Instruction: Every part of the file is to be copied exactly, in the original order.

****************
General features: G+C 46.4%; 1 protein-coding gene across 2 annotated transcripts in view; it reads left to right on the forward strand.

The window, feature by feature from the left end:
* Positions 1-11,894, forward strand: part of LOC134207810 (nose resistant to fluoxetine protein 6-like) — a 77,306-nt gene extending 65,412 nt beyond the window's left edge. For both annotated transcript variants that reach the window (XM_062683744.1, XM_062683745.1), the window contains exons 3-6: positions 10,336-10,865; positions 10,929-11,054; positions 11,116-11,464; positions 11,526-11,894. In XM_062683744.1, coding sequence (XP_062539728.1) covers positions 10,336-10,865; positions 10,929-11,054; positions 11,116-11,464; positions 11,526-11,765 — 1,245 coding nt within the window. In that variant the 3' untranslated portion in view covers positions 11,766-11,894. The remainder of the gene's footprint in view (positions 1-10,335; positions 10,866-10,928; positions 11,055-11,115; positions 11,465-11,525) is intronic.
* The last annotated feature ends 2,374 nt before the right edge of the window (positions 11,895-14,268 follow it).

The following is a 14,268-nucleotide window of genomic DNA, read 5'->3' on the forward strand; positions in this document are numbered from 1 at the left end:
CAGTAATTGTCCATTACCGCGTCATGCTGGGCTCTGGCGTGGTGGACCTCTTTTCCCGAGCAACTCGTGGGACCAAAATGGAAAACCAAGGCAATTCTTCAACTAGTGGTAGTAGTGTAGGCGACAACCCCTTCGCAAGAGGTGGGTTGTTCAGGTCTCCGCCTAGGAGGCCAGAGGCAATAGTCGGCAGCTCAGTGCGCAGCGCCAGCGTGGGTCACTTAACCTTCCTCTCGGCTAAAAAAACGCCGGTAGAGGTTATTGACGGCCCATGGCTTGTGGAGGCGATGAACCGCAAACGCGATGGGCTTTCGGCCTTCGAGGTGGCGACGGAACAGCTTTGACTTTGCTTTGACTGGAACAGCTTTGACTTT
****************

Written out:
General features: G+C 46.4%; 1 protein-coding gene across 2 annotated transcripts in view; it reads left to right on the forward strand.

The window, feature by feature from the left end:
* Positions 1-11,894, forward strand: part of LOC134207810 (nose resistant to fluoxetine protein 6-like) — a 77,306-nt gene extending 65,412 nt beyond the window's left edge. For both annotated transcript variants that reach the window (XM_062683744.1, XM_062683745.1), the window contains exons 3-6: positions 10,336-10,865; positions 10,929-11,054; positions 11,116-11,464; positions 11,526-11,894. In XM_062683744.1, coding sequence (XP_062539728.1) covers positions 10,336-10,865; positions 10,929-11,054; positions 11,116-11,464; positions 11,526-11,765 — 1,245 coding nt within the window. In that variant the 3' untranslated portion in view covers positions 11,766-11,894. The remainder of the gene's footprint in view (positions 1-10,335; positions 10,866-10,928; positions 11,055-11,115; positions 11,465-11,525) is intronic.
* The last annotated feature ends 2,374 nt before the right edge of the window (positions 11,895-14,268 follow it).

The following is a 14,268-nucleotide window of genomic DNA, read 5'->3' on the forward strand; positions in this document are numbered from 1 at the left end:
CAGTAATTGTCCATTACCGCGTCATGCTGGGCTCTGGCGTGGTGGACCTCTTTTCCCGAGCAACTCGTGGGACCAAAATGGAAAACCAAGGCAATTCTTCAACTAGTGGTAGTAGTGTAGGCGACAACCCCTTCGCAAGAGGTGGGTTGTTCAGGTCTCCGCCTAGGAGGCCAGAGGCAATAGTCGGCAGCTCAGTGCGCAGCGCCAGCGTGGGTCACTTAACCTTCCTCTCGGCTAAAAAAACGCCGGTAGAGGTTATTGACGGCCCATGGCTTGTGGAGGCGATGAACCGCAAACGCGATGGGCTTTCGGCCTTCGAGGTGGCGACGGAACAGCTTTGACTTTGCTTTGACTGGAACAGCTTTGACTTT